But here’s the kicker: While 76% of people say mentors are important, only 37% actually have one. Is your organization facing this issue? You may be able to bridge the gap more easily than you think. For helpful ideas, read on…
Advice for Mentoring Program Success
Let’s start by clarifying a key point. Mentoring, alone, is not the answer. Organizations really need to aim higher by developing a culture of learning. However, one of the most effective ways to foster this kind of environment is through mentoring in all its forms.
So where should employers start to establish or enhance mentorships? One of the smartest sources I know is Matt Reeves. Matt is CEO of Together Software, a platform that helps companies run best-in-class mentoring programs. Early in 2022, Matt joined me to discuss mentoring strategies on our #WorkTrends podcast. To hear his advice, listen to this encore version of our conversation and read the show notes below…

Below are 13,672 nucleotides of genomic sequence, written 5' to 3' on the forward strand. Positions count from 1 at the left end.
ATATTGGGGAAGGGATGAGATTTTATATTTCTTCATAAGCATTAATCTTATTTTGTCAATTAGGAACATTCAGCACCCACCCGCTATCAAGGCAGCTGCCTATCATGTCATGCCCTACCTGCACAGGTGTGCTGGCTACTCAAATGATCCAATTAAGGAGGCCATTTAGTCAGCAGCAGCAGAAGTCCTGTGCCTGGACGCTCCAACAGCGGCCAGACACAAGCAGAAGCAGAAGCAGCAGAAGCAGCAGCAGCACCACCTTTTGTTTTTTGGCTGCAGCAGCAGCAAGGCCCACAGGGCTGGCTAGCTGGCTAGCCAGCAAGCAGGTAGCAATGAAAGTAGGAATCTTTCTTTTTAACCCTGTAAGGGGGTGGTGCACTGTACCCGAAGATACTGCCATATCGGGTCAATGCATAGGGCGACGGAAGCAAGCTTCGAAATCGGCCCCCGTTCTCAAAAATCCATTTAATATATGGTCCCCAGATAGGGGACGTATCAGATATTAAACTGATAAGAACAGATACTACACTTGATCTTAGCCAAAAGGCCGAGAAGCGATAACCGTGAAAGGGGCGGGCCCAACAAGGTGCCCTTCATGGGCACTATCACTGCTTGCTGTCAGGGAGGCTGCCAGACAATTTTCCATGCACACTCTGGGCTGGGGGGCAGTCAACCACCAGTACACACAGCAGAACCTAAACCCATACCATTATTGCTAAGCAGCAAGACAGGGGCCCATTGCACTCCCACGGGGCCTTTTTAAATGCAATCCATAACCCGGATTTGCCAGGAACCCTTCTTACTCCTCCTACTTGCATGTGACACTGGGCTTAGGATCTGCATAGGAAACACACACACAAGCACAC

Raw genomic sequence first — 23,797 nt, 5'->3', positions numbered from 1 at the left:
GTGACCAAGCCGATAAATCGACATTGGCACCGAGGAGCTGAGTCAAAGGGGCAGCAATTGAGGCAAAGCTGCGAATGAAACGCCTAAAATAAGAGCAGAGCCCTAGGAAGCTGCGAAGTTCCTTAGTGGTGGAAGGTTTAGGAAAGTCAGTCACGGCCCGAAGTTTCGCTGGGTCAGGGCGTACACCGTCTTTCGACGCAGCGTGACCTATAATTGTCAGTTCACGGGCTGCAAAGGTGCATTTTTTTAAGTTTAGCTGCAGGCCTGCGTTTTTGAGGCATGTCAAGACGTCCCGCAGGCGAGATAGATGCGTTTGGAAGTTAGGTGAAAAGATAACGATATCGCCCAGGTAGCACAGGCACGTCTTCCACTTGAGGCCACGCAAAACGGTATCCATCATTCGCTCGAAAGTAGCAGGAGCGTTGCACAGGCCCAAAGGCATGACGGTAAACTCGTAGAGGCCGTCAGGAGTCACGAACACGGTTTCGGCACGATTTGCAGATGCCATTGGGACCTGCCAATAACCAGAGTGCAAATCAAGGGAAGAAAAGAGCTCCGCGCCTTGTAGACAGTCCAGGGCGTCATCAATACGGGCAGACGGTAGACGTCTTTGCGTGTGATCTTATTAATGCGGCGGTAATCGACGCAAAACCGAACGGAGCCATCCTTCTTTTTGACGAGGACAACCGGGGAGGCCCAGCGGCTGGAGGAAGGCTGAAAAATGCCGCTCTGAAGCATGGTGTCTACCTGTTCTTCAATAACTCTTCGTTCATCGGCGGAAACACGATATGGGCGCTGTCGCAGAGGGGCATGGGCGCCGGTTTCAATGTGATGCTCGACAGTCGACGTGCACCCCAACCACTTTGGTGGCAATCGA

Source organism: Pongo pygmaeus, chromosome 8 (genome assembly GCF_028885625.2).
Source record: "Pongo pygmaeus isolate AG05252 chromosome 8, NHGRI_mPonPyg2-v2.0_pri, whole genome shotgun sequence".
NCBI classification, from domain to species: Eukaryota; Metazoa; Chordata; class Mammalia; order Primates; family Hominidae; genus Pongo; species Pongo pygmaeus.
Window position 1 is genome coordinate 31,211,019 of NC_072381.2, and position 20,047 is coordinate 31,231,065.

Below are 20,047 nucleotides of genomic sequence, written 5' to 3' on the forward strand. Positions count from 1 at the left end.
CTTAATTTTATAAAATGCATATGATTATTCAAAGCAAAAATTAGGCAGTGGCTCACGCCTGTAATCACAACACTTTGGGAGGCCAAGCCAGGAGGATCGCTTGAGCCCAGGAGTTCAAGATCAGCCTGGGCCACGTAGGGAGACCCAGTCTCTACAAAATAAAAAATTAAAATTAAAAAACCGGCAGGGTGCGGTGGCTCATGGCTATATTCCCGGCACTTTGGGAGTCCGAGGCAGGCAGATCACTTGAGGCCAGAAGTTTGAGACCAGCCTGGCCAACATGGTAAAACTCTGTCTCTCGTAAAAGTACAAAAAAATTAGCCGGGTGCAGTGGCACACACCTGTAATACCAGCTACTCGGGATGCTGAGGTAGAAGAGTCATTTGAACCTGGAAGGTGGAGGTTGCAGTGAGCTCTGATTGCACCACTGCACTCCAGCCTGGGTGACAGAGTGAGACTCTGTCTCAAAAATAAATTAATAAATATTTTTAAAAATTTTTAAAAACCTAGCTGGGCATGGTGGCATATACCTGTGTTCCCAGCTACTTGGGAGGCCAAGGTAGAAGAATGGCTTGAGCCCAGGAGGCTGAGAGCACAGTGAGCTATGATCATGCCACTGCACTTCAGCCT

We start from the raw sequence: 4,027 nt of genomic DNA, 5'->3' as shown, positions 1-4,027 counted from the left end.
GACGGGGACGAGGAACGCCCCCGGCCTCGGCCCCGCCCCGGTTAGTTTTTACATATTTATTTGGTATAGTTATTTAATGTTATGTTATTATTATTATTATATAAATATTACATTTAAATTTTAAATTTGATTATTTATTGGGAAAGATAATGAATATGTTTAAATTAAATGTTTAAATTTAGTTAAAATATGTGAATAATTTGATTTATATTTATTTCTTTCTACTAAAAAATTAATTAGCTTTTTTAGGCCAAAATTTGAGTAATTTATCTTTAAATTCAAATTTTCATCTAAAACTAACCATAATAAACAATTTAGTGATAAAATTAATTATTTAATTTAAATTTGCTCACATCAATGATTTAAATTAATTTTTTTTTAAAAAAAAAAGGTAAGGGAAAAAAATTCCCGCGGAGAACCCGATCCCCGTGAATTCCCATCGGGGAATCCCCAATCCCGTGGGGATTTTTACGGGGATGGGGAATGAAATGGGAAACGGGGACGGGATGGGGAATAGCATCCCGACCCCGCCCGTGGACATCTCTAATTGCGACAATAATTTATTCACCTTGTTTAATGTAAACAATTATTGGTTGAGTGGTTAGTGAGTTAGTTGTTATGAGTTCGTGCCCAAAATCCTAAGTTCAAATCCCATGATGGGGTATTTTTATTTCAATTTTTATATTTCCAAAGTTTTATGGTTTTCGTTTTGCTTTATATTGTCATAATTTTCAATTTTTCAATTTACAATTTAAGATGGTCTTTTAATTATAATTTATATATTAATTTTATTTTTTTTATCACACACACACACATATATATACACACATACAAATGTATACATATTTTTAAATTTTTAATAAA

How Mentoring Works
1. Defining Mentorship
So tell us, Matt, what does mentoring look like to you?
In its traditional sense, mentoring is based on pairing two colleagues for career development and professional guidance. Usually, this involves a more junior employee who’s the mentee with a more senior employee who’s the mentor. And typically, they meet on a particular cadence, like once a month for a year or even more.
2. Evolving Trends
How are mentorship programs changing?
We’ve seen companies break the mold and experiment with various types of programs. But the common thread is that they help employees learn from their colleagues through relationship-building and ongoing conversations.
3. Mentorship Variations
What are some of the different flavors you’re seeing in mentorship programs?
The classic approach is one-on-one, where a more senior person mentors a more junior person for a specific period.